Once that was corrected, they formed up the front porch extension.  I checked the dimensions the evening before the concrete pour and-- oops-- 2' too long.  Fortunately they were able to correct that before the concrete truck showed up the next day.  Once the truck arrived, it sat across the street for a few minutes, growing a "tail"...

When the chute was sufficiently long, the truck backed up the driveway as the concrete crew used a 2x8 to lift branches out of the way.  Once the truck was in place, they directed the chute over the porch formwork.

Then the driver let 'er rip, and the mix started to fill the formwork as the workers aided the flow over the rebar and compacted it.

I went upstairs for a bird's-eye view...

After the porch was done, the truck backed up a little more to access the laundry room formwork.  It didn't take long to complete the pour, after which the workers spent some time smoothing it out with steel trowels.  I had spent some time earlier laying out the anchor bolt placement and marking it on the formwork-- the anchor bolts are J-shaped bolts that get placed in the concrete with about 2" sticking up from the top of the slab.  Once the slab cures, the sole plate (framing bottom plate) is marked for the bolt locations, drilled, and placed over the bolts.  Washers and nuts tighten the plate down to the slab.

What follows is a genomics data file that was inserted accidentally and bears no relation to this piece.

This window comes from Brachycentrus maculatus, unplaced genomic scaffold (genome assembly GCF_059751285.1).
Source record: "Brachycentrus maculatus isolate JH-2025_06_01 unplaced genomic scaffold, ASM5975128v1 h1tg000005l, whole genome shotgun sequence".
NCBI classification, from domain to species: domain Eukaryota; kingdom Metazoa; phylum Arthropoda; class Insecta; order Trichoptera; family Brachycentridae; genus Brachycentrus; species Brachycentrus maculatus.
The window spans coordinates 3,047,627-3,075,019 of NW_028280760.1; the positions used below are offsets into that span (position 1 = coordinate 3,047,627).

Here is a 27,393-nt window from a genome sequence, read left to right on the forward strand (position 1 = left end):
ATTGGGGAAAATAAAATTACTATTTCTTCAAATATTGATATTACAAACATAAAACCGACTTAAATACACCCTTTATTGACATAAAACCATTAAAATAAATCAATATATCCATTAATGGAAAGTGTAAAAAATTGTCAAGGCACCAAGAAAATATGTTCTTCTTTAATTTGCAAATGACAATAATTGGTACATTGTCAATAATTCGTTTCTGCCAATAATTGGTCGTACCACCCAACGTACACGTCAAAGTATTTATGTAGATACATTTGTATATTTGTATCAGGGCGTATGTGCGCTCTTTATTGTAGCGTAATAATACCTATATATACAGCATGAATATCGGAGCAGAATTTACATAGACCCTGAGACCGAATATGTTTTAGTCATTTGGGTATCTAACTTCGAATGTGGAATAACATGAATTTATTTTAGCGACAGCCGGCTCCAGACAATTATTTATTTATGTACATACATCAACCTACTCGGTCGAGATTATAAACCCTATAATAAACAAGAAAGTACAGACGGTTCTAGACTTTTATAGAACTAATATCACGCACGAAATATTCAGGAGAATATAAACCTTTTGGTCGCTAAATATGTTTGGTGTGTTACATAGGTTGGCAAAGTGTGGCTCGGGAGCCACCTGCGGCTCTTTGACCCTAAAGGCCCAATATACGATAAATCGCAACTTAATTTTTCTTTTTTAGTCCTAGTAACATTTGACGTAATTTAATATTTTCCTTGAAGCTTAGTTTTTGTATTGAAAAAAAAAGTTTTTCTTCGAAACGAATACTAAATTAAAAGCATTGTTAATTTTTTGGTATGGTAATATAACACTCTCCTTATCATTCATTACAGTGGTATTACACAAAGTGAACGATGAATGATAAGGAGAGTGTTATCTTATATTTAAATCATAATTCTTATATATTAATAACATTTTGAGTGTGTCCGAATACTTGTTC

This was more of a concern though.  The photo above shows the T-shaped steel plates I designed to connect the porch posts (Douglas fir 8x8s) to the concrete porch.  Two of the plates were expansion bolted into the existing porch, but the other two had to be set in the right location.  Fortunately I was there because the concrete contractor initially set them rotated 90 degrees, a mistake that I caught and corrected right away.  The next step was to notch the columns, which the framers did with an electric chain saw.  Then the columns were slipped over the steel plates and through-bolted (the plates were pre-drilled).  

It ought to hold up just fine-- the columns sit about 2" above the porch to minimize potential damage from rot.  Each plate weighs about 20 pounds and is welded out of 1/2" steel plate.  Next up, more framing, windows and roofing...